Brooke Sopelsa (CNBC) writes that “about 6,000 claims have now been filed against BP since its massive oil spill in the Gulf of Mexico, and hundreds of them have been filed by Robert Gordon, chief trial lawyer for Weitz & Luxemberg, on behalf of fishermen affected by the spill.” Gordon is quoted as saying: “It may be a generation before they’re able to go out and fish the way they were before.”
This raises an interesting question, more philosophical than legal: Do hunter-gatherers have a right to sue agriculturalists and industrialists for destroying their way of life? Under a Lockean system, it would seem, the answer is no. Hunter-gatherers have no “right” to the land they draw from and no "right" to anything that they have been accustomed to find there. Therefore, if a more advanced form of survival--namely, agricultural or industrial production--destroys that which they have previously taken for free, they have no claim to damages?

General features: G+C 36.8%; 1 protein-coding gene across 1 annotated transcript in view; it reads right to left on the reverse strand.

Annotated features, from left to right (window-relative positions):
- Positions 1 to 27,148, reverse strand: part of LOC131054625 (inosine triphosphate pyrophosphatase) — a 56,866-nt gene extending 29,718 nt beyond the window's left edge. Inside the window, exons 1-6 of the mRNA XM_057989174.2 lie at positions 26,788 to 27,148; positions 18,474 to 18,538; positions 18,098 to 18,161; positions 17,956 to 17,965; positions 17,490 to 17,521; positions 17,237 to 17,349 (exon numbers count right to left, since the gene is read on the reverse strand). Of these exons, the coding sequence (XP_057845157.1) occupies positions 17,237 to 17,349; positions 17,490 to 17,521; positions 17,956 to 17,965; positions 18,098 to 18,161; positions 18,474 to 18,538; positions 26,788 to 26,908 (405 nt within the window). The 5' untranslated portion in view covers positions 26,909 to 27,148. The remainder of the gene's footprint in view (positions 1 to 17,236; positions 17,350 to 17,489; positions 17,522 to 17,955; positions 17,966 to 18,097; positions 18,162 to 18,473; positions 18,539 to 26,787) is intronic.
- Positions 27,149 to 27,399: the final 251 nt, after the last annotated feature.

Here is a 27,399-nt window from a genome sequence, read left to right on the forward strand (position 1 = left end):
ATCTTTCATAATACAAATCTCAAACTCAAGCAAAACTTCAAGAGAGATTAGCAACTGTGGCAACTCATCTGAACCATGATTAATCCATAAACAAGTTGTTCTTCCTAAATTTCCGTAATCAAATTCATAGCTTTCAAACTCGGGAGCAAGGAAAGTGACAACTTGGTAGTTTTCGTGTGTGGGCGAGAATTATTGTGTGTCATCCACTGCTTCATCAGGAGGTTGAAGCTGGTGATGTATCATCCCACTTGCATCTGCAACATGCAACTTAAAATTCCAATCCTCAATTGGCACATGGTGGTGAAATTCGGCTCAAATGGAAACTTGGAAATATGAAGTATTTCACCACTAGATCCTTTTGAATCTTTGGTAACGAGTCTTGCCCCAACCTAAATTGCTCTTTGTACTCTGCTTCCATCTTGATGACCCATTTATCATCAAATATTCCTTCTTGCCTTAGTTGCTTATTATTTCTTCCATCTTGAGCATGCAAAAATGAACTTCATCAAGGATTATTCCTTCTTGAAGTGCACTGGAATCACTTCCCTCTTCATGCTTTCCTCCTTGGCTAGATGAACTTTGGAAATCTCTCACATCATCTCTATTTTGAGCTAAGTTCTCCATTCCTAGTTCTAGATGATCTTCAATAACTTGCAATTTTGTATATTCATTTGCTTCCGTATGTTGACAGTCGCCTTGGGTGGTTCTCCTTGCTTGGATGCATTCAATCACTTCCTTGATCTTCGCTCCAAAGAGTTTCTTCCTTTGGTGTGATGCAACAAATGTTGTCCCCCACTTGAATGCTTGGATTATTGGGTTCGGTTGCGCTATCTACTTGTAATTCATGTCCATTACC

In today’s context, of course, the issue is obscured by government’s assertion that it owns unoccupied land, and is not merely sovereign over it. And the issue is completely muddled by the culture’s belief that the hunter-gatherer way of life is actually superior to and more human than agriculture and industry. Still, it would be interesting to hear arguments about what the legal situation would be in more purely Lockean world.